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On that Hill


We stood
on that hill
decades ago
surrounded
by oaks

tree language
intimate
embracing wind
warm

but that night
has gone
to where we
keep our
pressed flowers,

to lots,
or closets,
old haunts,
garages,

memories fading
to dim colors,
crushed crumbs,
random bits.

and even
the real places,
when we visit,
have grown partial,
missing pieces,
vague,
past recall...

place and self
both at once
ephemeral

and when we
claim no more
to know these
residues of
things,
or how they
stand for us,

the very
fields and forests,
homes,
the sidewalks, streets,
and lawns

will all be bare and new again--

as swept of us
as we of them

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Comments

( 3 comments — Leave a comment )
dyvyd
Jul. 1st, 2009 04:59 pm (UTC)
This is just a stab, a quick sketch, as I think there may be a more profound response eventually. And even with this pruning, I feel the penultimate stanza to be a kind of "filler" that still needs fixed.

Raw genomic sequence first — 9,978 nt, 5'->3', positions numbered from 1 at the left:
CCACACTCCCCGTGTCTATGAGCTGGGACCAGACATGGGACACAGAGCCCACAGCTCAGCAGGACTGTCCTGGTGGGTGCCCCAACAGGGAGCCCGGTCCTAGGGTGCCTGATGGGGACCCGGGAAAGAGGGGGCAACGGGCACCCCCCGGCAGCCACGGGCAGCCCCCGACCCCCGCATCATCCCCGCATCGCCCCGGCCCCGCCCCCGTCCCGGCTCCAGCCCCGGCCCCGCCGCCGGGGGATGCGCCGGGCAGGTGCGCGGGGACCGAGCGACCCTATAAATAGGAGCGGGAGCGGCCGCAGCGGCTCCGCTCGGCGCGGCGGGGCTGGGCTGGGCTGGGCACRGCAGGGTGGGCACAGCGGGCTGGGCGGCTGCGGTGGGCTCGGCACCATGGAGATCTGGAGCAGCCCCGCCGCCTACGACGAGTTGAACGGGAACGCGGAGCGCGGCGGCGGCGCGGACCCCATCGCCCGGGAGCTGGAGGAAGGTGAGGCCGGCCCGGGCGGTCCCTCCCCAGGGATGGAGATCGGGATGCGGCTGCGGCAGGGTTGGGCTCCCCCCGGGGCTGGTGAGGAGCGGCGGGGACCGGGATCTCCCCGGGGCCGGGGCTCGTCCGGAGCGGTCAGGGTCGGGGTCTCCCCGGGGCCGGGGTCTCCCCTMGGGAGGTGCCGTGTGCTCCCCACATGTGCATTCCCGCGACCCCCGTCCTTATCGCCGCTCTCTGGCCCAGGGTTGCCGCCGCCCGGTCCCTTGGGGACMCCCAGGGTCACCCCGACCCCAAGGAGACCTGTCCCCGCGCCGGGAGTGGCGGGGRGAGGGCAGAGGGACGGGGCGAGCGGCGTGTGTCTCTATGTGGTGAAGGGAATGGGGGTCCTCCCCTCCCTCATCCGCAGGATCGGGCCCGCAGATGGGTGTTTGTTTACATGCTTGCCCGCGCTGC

I put the poem in plural so it would speak more of human experience than just my own fading or despondency. In fact the poem is a positive response to the fading, keeping it before it is utterly gone, so I can revisit it later and not lose it.

anselmo_b
Jul. 1st, 2009 06:15 pm (UTC)
I like it the way it is already. The only thing that gives me a bit of trouble is the subject-predicate relationship in the last two verses, but I wouldn't know how to put it better either.
dyvyd
Jul. 1st, 2009 06:39 pm (UTC)
yes, the confusion of subject predicate I would say was semi-intentional. But I just took out the word "away." Had thought of "clean" there also, but both are obvious cliche words there. Now its more intentional.

Sometimes the removal of a single word, alters, lets new meaning possible.
( 3 comments — Leave a comment )
Cydonia photo: ESA

This is the journal of David Ross
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